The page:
Don’t worry, I still have some complaints

I’m certainly not going to pass up any opportunity to complain about something, but in general, my problems with the new version are fairly minor.

There are still several credits that require complex calculations, specifically Heat Island Reduction and Rainwater Management. There must be a way to simplify these while not compromising their value.

Under the prescriptive path in Energy and Atmosphere (EA), both prerequisites and credits are based on improvements over the 2009 IECC – why don’t they start with the 2012 version? Specifically, a building gets 1 point for exceeding insulation values by 10% and 2 points for 20%. Why not start at a 25% improvement and more points for higher performance levels?

Energy Star water heaters get a point – this includes most heat-pump water heaters, and although they are quite the darling of the industry, I am not a big fan.

Probably my biggest pet peeve hasn’t changed from the current version – installing timers or motion sensors on bath exhaust fans gets 1 point, and having the entire HVAC system tested and balanced also gets 1 point. The first one is easy and inexpensive, the other complicated and expensive. This inequity of the effort/reward ratio could use some reconsideration.

Also in the HVAC balancing section, there is 1 point available for having multiple zones or systems in homes over 1,200 sq. ft. This seems to me to encourage installing two systems in a two-story house (often including one in the attic) over other, more efficient options such as installing a single system with zone control inside conditioned space.

One last credit that I think deserves some review is High Density development. Single-family and low-rise projects get equal points for less density than mid-rise projects. Specifically a low-rise project with a density of 20 units per acre gets 3 points, as does a mid-rise project with 80 units per acre. Why doesn’t more density get more points?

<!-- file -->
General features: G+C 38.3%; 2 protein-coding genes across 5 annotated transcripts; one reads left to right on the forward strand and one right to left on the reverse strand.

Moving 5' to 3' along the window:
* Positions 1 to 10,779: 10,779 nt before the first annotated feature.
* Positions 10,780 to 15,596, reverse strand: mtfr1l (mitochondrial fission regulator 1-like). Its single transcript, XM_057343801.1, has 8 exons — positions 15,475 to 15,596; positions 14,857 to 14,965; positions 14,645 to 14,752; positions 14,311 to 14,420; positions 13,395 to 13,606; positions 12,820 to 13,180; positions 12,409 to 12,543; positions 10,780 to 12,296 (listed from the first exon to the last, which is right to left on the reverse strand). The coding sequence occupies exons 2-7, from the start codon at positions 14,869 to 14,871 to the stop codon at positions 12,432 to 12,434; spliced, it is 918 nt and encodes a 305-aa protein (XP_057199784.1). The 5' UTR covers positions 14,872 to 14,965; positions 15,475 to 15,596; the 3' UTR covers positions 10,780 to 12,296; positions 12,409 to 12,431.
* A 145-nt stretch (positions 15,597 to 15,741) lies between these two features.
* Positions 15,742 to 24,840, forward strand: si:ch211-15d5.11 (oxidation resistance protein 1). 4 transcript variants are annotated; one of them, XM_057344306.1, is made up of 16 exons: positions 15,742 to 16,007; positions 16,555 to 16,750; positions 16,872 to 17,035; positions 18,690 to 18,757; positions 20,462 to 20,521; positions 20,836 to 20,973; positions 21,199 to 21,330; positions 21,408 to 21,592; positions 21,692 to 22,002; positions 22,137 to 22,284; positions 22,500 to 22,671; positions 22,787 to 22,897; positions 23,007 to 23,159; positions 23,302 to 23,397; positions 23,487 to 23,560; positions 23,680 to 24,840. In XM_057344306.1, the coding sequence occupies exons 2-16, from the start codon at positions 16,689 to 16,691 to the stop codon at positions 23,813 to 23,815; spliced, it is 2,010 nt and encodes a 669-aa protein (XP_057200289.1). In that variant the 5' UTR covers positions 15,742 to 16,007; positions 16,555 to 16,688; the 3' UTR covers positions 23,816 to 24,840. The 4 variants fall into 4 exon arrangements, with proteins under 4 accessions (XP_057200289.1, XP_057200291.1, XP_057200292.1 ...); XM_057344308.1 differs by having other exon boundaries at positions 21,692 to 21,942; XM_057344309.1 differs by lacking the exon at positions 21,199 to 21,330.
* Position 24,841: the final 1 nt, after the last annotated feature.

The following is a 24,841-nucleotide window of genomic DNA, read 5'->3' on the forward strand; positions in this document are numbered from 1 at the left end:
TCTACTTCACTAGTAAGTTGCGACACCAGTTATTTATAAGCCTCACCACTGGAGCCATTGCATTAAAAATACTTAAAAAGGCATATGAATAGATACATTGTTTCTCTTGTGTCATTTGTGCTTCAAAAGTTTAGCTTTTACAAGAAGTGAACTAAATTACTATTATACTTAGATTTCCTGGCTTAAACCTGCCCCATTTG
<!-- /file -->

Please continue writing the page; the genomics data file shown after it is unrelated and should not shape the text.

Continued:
The big question

All in all, the 2012 version of the rating system seems to have addressed many of the concerns that those of us involved have had with it. (I guess they were listening!) But as I discussed in my post Green Building Programs: Time for a Do-Over?, I believe, deep down, that there is a better model for green building out there somewhere. It will take a big paradigm shift away from checklists and complex calculations to get us there, and we may not, in fact, be capable of making that change.

In the meantime, the improvements in LEED for Homes are a small step towards a better system for all of us in the industry. I urge everyone to spend some time with the new rating system and make comments before March 20th.

It’s time to speak up and make a difference.


  1. wjrobinson | | #1

    What a beautiful day up this
    What a beautiful day up this way Carl... Martin... et al.

    Trying my best not to post a nutty bear on a windy ridge incitement or such. So may the sun shine smartly where you all play today.

    LEED ya, I love LEED... oh ya Why mess... with perfection... so I have.... no comment. cept... Carl, great smile Carl... you're a tall handsome fella you are.

  2. MPFadR5c6L | | #2

    I think the LEED program
    I think the LEED program should be weighted accordingly to the geographic/demographic region its in...In other words, the point values would change region to region (but still always add up to 136 or whatever the new total is).. Like in coastal southern NJ, which is mainly a marshland surrounded by Pine Barrens, and a very, very shallow aquifer, I think water management (conservation and pollutant management) is way more important than having a building located within 1/2 a mile from shopping, public transportation, etc. However, in a more urban area which is already developed and populated, it may be more important to deal with reduction of atmospheric pollutants, which should result in higher points being assessed in this department.